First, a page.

It's Aliza again, and I have a brand, spankin' new, never before seen layout. In it, I use a couple of text messages to capture where my older son is at now. Namely, he is out and about ALL THE TIME. Yesterday I shared a layout from 2014 in which I wrote, "the day when Max doesn't live here anymore is now in the very countable future." Back then I meant that it was two years away. Now it is mere months away, and it is starting to hurt. bad.
When I first thought of this layout, and when I took screenshots of those texts, I did not intend for this layout to be so heavy. I really meant it to be lighthearted and proud. But it morphed into a much longer, tougher story. On the positive side, I started to feel better as soon as this page was done. So hooray for scrap therapy!
DO you have a group of messages that capture your stage of life? A Relationship? Or maybe they just tell one particular story. Join in our challenge and scrap them! You can link up on Instagram. #wcsmarchchallenge #scrapyourtexts
Hello! It's Aliza again, sharing what I hope is some inspiration for using text messages in your projects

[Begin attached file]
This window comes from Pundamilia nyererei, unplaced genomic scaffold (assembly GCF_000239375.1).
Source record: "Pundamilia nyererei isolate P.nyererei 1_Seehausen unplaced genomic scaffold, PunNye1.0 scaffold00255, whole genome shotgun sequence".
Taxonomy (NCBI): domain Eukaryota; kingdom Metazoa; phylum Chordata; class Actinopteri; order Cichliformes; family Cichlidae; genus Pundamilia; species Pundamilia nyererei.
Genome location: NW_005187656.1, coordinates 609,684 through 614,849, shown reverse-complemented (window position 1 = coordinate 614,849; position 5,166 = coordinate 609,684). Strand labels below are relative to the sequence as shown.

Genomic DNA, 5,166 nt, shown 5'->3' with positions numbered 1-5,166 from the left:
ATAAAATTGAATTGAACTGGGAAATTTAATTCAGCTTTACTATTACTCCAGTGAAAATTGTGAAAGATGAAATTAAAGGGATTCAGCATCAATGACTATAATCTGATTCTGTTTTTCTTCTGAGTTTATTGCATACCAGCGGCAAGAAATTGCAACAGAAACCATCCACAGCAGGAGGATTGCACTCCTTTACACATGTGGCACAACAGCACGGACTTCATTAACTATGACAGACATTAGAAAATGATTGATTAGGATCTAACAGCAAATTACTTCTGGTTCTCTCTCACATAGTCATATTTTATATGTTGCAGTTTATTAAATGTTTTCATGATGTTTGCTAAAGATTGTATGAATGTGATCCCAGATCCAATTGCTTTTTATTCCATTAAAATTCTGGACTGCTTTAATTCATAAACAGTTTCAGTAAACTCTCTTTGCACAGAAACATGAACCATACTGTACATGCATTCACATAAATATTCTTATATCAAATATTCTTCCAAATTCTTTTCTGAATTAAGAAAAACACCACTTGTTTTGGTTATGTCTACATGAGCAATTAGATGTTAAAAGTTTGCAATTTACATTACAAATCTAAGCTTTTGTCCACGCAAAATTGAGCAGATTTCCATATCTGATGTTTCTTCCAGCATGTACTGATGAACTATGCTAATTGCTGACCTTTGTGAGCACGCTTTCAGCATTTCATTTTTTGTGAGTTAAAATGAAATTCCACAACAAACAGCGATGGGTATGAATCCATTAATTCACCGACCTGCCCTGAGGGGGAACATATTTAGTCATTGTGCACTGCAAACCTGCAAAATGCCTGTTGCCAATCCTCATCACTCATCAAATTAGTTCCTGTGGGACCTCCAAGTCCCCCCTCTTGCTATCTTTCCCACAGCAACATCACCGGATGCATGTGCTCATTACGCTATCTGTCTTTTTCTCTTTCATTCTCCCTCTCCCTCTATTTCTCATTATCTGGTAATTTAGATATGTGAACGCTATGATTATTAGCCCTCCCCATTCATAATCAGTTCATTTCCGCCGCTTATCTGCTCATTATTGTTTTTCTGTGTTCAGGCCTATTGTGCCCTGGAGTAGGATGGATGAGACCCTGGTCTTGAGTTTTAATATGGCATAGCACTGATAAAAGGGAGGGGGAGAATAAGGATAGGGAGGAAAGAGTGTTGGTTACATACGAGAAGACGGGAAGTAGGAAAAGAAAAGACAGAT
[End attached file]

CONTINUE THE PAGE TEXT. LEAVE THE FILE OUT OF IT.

This first layout is from 2014. I haven't really looked at it in a while, and I am admiring it all over again. (Not very humble of me.) It includes a text between me and my son, and the journaling is about how I feel about texting with him. (I love it.) I find talking on the phone a mild form of torture. And by mild, I actually mean severe. So for me, texting is like sitting on the beach with a slightly alcoholic beverage. Which is something I have never done, but it seems like it would feel relaxing and peaceful.
My next project is from just a few weeks ago. This is my first year doing Project Life for any significant period of time. God bless that app, let me tell you. I find that Project Life is a great place to keep little snippets of conversation that happen via text. On this page, there's a text that captures a bit of our humor, and in another, my son and I make up after an argument. I love that I have that little moment recorded, and I don't think I would have created an entire layout about it. So it makes me happy that is has a home here.
Come back again tomorrow when I share a brand new layout using text messages. I did not intend it at all, but it almost feels like a continuation of my 2014 layout that I shared here. But you'll have to come back to get the whole scoop!
If you have any projects to share, you can link up on Instagram. #wcsmarchchallenge #scrapyourtexts
No really. I love, love books. I always have three or four different things I'm reading and 127 or so things I want to be reading. I talk about books, write about books, think about books. They are my favorite decoration in a room.